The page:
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Your Passion, in Beta

I’ve been working with a client who tends to be a bit of a perfectionist. He puts a lot of pressure on himself to have it all figured out and running smoothly when he starts a new venture he’s passionate about. The problem is, those ventures never see the light of day because he’s still waiting until he’s perfected them. Since no one is perfect, his ideas may never be seen by others, all because of his unrealistic standards.

I explained to him that it doesn’t have to all be figured out completely before he starts putting his ideas out there. Take it in stages. Work on Phase 1, and when it’s ready to stop being tweaked (not necessarily when it’s perfected), put it out there. Learn from it, then apply what you’ve learned to Phase 2, and so on.

Put your passion in Beta

Just last week I was having a meeting with a strategic partner who was telling me about her own venture in which she has a heart and passion for. I loved how she described the beginning of it. She said, “I just did as much as I could figure out to do at this point, slapped the word ‘Beta’ on it, and moved forward!”

Beta is a great way to test what you’re trying to do and then make tweaks, no matter what kind of offering you have. It’s a valid method for software and app development, so why can’t it be a valid method of development for your own thing?

Take One Small Action Step

It can definitely be scary putting your idea out there to the world for possible criticism. And that fear can cause paralysis. Do whatever it takes to light a fire under you to fight whichever “P” you’re dealing with:  perfectionism, paralysis, or straight up procrastination.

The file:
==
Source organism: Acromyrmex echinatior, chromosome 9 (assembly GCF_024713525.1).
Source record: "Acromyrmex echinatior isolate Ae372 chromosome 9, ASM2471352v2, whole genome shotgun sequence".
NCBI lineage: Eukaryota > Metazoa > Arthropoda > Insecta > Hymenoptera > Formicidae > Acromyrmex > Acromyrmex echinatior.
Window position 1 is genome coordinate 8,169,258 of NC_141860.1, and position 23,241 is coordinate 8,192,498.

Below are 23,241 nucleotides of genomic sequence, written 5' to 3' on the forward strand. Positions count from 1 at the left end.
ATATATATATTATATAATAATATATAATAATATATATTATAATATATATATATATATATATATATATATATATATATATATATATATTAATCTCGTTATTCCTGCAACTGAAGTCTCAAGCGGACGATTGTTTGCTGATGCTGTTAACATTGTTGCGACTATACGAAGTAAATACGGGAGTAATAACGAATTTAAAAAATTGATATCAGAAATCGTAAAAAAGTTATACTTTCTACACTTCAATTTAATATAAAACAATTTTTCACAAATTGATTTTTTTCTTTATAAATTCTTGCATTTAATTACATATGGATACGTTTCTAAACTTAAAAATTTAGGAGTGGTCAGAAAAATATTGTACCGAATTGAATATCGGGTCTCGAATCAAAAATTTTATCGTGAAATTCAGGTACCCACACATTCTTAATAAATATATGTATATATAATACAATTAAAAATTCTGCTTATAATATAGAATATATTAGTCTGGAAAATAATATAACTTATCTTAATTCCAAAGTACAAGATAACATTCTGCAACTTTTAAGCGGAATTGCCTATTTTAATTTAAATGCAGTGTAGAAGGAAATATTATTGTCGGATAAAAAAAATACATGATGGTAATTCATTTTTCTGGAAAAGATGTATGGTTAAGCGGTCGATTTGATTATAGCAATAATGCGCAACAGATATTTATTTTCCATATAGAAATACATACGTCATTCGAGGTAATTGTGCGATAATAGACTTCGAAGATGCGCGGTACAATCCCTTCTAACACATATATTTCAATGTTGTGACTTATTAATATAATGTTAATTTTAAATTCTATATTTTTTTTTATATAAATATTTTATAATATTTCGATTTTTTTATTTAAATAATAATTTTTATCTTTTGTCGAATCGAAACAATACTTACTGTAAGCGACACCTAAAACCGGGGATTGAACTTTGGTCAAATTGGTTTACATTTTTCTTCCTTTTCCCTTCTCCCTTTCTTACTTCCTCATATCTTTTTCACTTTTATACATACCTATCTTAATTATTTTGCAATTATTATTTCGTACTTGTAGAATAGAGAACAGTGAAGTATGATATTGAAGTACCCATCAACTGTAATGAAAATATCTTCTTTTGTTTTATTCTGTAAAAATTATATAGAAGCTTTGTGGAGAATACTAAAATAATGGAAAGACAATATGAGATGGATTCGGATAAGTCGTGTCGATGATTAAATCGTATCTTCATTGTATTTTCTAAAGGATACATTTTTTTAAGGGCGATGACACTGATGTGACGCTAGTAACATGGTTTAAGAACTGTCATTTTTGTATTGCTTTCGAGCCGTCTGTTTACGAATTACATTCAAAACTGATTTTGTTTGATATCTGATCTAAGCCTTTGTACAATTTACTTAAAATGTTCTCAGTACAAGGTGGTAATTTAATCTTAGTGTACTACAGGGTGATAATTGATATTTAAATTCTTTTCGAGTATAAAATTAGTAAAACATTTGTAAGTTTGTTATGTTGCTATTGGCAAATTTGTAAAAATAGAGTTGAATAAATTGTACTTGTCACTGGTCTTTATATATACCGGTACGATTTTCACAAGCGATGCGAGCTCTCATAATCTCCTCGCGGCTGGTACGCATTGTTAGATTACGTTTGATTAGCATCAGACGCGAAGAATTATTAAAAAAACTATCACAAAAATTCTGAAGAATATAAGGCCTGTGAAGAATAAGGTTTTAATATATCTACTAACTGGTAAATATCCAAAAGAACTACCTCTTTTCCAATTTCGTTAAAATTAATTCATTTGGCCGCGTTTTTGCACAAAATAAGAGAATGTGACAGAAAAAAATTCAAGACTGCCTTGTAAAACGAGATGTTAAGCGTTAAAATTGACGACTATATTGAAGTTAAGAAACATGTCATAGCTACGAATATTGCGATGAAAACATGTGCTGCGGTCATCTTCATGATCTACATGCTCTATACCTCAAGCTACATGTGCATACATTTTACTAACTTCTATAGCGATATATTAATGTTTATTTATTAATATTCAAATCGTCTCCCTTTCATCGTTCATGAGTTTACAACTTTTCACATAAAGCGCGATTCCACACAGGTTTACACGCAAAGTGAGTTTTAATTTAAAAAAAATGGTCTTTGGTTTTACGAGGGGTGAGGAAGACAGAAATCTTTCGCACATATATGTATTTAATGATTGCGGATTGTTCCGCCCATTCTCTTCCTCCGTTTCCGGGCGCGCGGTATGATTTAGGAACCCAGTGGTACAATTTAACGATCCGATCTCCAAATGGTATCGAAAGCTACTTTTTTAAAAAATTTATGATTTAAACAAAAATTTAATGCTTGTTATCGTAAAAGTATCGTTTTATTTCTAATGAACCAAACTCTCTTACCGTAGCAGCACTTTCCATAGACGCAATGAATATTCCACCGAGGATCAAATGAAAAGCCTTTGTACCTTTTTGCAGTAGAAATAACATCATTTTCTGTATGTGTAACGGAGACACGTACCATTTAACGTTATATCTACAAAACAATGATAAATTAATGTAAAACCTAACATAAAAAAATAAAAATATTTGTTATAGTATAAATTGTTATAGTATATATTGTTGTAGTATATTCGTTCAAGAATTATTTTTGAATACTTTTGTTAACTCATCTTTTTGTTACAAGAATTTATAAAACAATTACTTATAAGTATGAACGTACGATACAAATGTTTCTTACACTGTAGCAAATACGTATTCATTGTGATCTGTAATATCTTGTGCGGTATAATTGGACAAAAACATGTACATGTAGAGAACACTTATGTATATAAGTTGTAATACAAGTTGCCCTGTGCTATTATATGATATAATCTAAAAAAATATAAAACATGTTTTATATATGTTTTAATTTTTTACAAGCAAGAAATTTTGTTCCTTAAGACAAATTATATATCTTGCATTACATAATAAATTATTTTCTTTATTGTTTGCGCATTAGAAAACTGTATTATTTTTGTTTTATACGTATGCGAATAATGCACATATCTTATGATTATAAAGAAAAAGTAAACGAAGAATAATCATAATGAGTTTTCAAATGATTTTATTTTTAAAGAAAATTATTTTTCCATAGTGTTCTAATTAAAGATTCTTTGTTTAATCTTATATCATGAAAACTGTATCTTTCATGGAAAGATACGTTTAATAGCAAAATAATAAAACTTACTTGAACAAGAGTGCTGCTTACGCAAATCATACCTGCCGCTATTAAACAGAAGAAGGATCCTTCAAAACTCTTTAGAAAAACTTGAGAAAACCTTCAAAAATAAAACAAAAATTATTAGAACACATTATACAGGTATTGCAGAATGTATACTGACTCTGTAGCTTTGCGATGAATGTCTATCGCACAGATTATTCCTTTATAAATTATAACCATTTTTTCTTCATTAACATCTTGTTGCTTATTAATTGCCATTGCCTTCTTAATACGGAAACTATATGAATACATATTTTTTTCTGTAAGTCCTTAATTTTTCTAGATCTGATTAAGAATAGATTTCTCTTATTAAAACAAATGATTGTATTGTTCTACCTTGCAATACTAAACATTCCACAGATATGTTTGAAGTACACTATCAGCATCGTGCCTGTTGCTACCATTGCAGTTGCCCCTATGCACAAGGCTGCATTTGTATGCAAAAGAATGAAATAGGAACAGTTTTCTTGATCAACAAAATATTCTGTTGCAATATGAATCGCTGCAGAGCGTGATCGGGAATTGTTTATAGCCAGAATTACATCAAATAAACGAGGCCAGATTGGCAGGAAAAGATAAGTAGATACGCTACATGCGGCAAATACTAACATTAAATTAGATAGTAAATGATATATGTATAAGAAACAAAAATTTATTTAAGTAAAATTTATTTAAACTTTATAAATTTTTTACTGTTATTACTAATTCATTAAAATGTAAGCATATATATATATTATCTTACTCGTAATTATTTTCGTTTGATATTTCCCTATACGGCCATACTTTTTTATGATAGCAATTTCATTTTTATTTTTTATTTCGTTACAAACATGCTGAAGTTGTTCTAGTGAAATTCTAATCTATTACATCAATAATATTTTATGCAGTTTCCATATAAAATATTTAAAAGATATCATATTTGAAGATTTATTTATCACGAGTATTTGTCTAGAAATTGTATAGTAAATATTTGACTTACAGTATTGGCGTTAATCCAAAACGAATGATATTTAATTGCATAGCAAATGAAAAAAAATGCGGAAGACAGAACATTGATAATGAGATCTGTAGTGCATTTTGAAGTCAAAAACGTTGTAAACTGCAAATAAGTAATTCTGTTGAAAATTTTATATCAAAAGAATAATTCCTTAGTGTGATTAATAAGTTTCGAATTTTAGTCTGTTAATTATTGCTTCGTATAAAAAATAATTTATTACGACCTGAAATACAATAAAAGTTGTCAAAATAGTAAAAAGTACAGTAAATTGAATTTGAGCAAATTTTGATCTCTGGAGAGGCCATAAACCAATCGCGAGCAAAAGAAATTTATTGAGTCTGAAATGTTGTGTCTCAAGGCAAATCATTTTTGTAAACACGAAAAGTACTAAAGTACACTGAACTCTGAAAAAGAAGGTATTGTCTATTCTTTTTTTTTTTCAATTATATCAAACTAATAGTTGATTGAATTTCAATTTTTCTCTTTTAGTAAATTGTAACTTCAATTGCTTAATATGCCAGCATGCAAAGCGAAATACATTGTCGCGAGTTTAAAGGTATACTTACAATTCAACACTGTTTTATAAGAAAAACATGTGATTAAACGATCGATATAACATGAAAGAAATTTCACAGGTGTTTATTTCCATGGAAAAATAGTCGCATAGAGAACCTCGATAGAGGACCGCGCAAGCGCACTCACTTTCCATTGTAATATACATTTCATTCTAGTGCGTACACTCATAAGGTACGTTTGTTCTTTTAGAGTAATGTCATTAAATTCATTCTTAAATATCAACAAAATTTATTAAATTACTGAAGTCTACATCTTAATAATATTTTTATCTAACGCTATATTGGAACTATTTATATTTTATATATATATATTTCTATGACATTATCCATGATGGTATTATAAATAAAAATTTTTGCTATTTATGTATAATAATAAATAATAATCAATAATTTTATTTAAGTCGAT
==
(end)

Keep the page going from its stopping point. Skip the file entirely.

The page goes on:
Just start. Just share. Don’t wait until it’s perfect (or for the perfect timing). That will never happen. NOW is the time for phase 1, the beta testing period. Phases 2, 3, and 4 will eventually come, but only after you’ve accomplished Phase 1. And Phase 1 may mean just taking one small action step.

I remember how scary it was when I was starting my first business. But the thing that motivated me to move forward instead of becoming paralyzed by fear was the simple act of going down to the County Clerk’s office and paying $20 for a business license. That one small action step was what I needed to keep me from chickening out of my plan. Once I got a business license, it became real to me. I said to myself, “Well, it’s official now. I guess I really have to do this!” That piece of paper is the thing that held me accountable to my passion.

What’s holding you accountable to your own passions? What’s holding you back from them? Feel free to share here in the comment box. Maybe just by sharing it with our readers it could be the one thing that will break you free from your own analysis paralysis!

One small action step you can take today is preview paNASH’s on-demand programs. They’re affordable, accessible, and allow you to work at your own pace. Some of the programs are even free!

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